ISSN 1671-3710
CN 11-4766/R

Advances in Psychological Science ›› 2021, Vol. 29 ›› Issue (12): 2091-2104.doi: 10.3724/SP.J.1042.2021.02091

• Conceptual Framework •     Next Articles

Psychological development mechanism of in-group favoritism during fairness norm enforcement

ZHANG Zhen, LI Haiwen, XIONG Jianping, ZHAO Hui, LIU Ruixue, QI Chunhui   

  1. Faculty of Education, Henan Normal University, Xinxiang 453007, China
  • Received:2021-02-03 Online:2021-12-15 Published:2021-10-26

Abstract: Group norms and fair values run through human society and play an important role in individual development and social prosperity. Based on the analysis of the existing literature, we found that there are three scientific issues that need to be resolved urgently in this field. First, people sometimes were more likely to accept an unfair offer from in-groups, reflecting the pattern of in-group favoritism, but sometimes people were also more likely to punish norm violations from in-group members, revealing the form of the so-called black sheep effect. Therefore, the robustness of the in-group favoritism during fairness norm enforcement needs to be verified. Second, previous studies have shown that both cognitive control and mentalizing are related to group norms and fair values, and there is a large overlap with the two in the trajectory of psychological development. Therefore, the role of cognitive control and mentalizing in this phenomenon still needs to be revealed. Third, one theory considers that the in-group favoritism during fairness norm enforcement increases with age, while another theory believes that it remains stable or gradually decreases with age. Hence, during childhood and adolescence, it is still unclear how individuals integrate the gradually formed group norms and fair values. In summary, to improve the fairness perception and norm enforcement of children and adolescents in inter-group interactions, it is an essential issue in the field of educational psychology about how to reveal the interactive mechanism of group norms and fairness values during individuals’ psychological development.
From a methodological point of view, the existing research still has the following shortcomings. First, most studies use questionnaires, which are easily affected by social participation. Second, most of the research uses scenario experiments with an emphasis on the final behavioral output of social interaction while failing to effectively grasp the dynamic process of social decision-making. Finally, electroencephalogram (EEG) studies with the high temporal resolution are still lacking to reveal the dynamic process of the brain. This project aims to clarify these issues by employing a cognitive neuroscience method. Specifically, multilevel techniques, including self-reported, cognitive-behavioral, eye-tracking, and electrophysiological techniques, were used to examine the mechanism behind in-group favoritism of fairness norm enforcement from childhood to adolescence. We designed three series of experiments to explore the developmental process, and the role of cognitive control and mentalizing of this phenomenon from the perspective of psychological development.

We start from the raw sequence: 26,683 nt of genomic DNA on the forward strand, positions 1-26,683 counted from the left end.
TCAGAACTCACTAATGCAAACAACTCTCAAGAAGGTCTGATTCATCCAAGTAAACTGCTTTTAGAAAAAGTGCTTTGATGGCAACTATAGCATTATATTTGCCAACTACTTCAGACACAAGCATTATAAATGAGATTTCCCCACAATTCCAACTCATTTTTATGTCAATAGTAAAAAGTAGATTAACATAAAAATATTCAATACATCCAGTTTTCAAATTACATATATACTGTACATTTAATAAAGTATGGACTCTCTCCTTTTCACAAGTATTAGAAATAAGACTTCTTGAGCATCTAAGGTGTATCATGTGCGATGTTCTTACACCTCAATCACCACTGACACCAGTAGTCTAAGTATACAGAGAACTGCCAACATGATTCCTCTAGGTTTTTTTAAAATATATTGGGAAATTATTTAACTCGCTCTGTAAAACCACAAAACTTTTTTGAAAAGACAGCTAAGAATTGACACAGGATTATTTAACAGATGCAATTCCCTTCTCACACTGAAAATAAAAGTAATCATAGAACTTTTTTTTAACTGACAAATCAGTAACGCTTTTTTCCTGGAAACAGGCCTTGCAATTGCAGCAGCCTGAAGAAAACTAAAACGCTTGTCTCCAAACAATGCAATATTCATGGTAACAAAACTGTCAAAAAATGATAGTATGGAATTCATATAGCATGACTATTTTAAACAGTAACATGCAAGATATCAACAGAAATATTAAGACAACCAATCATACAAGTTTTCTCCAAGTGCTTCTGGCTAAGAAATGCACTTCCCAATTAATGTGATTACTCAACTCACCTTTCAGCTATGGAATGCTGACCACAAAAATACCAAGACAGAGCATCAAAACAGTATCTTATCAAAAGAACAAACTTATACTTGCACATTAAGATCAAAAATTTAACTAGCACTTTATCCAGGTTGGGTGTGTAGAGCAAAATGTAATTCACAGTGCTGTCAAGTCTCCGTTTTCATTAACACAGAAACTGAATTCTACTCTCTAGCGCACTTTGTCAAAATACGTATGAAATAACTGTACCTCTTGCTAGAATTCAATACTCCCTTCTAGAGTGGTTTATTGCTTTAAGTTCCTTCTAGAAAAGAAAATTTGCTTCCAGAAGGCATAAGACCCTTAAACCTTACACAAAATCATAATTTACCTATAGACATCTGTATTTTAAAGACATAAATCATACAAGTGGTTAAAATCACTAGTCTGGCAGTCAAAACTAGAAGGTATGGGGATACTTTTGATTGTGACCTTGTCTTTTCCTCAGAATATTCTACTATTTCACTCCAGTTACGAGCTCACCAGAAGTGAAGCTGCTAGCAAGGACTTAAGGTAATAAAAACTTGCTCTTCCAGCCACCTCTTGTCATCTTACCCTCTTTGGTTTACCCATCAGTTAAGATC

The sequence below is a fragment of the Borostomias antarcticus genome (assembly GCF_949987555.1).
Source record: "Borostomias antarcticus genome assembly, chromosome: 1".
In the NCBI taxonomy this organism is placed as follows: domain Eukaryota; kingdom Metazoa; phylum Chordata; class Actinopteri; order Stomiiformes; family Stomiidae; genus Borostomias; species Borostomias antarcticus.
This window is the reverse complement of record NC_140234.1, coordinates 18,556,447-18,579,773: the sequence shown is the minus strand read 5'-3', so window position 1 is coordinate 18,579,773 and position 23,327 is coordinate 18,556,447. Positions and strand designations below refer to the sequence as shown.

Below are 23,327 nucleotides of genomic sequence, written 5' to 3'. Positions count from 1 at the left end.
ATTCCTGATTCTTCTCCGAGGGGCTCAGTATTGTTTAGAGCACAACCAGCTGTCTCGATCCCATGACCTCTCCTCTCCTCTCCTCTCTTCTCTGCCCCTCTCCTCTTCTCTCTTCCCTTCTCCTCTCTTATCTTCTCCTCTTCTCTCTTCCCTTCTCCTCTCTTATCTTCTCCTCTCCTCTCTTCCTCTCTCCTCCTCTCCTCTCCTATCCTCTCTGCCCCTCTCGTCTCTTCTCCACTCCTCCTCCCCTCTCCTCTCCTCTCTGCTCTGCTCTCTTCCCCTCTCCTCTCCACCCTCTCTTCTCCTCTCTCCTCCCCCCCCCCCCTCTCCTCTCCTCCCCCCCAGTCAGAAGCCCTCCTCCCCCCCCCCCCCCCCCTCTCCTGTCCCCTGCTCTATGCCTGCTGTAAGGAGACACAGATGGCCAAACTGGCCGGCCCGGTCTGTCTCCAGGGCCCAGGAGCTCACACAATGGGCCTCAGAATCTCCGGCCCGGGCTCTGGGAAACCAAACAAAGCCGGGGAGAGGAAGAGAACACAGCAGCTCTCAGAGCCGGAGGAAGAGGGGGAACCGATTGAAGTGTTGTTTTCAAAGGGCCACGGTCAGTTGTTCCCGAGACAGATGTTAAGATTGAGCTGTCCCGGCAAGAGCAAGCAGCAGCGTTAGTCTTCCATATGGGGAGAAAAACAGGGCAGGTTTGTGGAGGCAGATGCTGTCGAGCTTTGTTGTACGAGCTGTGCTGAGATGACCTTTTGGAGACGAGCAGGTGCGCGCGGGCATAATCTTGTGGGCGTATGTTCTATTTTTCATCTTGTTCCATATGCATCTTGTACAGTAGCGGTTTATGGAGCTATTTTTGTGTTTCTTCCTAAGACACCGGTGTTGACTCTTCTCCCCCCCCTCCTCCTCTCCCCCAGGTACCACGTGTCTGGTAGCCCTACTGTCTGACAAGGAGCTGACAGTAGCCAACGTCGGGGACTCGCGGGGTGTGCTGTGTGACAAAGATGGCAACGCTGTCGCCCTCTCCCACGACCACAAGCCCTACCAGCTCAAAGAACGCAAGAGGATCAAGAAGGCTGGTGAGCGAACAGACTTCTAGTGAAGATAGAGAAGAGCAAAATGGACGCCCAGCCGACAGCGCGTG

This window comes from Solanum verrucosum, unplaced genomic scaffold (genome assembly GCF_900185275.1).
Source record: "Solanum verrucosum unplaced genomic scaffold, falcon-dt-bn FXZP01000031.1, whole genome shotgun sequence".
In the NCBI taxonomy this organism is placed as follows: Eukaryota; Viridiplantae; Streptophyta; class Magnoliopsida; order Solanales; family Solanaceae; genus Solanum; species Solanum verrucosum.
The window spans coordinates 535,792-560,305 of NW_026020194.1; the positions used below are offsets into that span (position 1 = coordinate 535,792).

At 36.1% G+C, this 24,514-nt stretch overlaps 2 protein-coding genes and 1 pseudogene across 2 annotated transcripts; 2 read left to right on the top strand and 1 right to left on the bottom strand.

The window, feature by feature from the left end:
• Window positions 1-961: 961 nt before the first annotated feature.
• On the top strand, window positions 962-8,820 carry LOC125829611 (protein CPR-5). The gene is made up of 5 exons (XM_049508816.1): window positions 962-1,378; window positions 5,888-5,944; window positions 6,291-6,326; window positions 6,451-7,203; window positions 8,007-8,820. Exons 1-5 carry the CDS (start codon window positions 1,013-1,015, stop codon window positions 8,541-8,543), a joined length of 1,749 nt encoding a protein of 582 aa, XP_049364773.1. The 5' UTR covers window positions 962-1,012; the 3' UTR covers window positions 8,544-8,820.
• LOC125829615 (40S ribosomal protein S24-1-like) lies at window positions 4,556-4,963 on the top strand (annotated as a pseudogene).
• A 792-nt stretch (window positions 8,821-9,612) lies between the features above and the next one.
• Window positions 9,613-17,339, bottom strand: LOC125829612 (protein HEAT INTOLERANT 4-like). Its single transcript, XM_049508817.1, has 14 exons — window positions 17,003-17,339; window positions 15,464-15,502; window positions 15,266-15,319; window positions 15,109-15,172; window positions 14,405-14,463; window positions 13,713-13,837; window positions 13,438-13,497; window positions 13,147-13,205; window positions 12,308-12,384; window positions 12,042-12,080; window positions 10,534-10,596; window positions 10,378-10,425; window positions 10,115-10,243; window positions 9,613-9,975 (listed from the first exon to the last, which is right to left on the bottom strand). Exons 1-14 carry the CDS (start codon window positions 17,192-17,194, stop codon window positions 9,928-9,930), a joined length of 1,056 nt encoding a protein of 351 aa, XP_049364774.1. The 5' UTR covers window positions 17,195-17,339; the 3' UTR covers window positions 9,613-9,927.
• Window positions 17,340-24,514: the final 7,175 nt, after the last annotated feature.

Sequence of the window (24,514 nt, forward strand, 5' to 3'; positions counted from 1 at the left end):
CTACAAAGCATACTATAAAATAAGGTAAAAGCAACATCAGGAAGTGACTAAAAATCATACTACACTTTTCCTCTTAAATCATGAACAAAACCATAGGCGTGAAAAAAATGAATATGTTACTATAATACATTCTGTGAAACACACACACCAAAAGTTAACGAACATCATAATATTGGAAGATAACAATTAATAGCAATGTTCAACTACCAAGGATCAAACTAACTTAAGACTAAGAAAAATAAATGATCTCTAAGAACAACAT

Study 1 uses the minimal group paradigm to manipulate group identity, requires participants as responders to complete classic ultimatum game tasks with the ingroup and outgroup members, and reports their perception and behavioral data, aiming to investigate the perception-behavior trajectory of the development of the in-group favoritism during the second-party norm enforcement. Using the eye movement technology, study 2 manipulates group identity with the help of gender cues and requires subjects to act as responders to complete the mini ultimatum game task with the ingroup and outgroup members, thereby revealing the eye movement attention pattern of the development of the in-group favoritism during the reciprocal norm enforcement. Using the electrophysiological technology, study 3 adopts nationality clues to manipulate group identity, requires participants to act as responders and complete third-party punishment game tasks with both in-group and out-group players, and then investigates the brain dynamic mechanism of the development of the in-group favoritism during the third-party norm enforcement.
This project aims to clarify the psychological development trajectory of the interaction between group norms and fair values and its cognitive mechanism. Findings will support moral education in primary and secondary schools. Meanwhile, findings can cultivate students' sense of fairness and justice, and ultimately promote the construction of a civic moral education system.

Key words: fairness norm enforcement, ingroup favoritism, psychological development, cognitive control, mentalizing

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